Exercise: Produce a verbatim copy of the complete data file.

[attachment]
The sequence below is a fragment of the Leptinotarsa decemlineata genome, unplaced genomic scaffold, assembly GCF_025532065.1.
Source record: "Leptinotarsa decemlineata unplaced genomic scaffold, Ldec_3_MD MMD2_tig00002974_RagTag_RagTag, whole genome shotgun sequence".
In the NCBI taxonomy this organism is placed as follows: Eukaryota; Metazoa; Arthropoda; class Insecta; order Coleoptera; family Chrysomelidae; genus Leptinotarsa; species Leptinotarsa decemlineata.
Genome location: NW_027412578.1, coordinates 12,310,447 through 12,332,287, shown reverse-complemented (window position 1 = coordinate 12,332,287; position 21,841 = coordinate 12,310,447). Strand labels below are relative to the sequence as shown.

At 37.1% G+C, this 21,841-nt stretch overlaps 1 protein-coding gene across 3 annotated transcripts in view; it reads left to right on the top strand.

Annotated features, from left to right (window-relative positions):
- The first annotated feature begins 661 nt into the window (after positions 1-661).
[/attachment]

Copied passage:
The sequence below is a fragment of the Leptinotarsa decemlineata genome, unplaced genomic scaffold, assembly GCF_025532065.1.
Source record: "Leptinotarsa decemlineata unplaced genomic scaffold, Ldec_3_MD MMD2_tig00002974_RagTag_RagTag, whole genome shotgun sequence".
In the NCBI taxonomy this organism is placed as follows: Eukaryota; Metazoa; Arthropoda; class Insecta; order Coleoptera; family Chrysomelidae; genus Leptinotarsa; species Leptinotarsa decemlineata.
Genome location: NW_027412578.1, coordinates 12,310,447 through 12,332,287, shown reverse-complemented (window position 1 = coordinate 12,332,287; position 21,841 = coordinate 12,310,447). Strand labels below are relative to the sequence as shown.

At 37.1% G+C, this 21,841-nt stretch overlaps 1 protein-coding gene across 3 annotated transcripts in view; it reads left to right on the top strand.

Annotated features, from left to right (window-relative positions):
- The first annotated feature begins 661 nt into the window (after positions 1-661).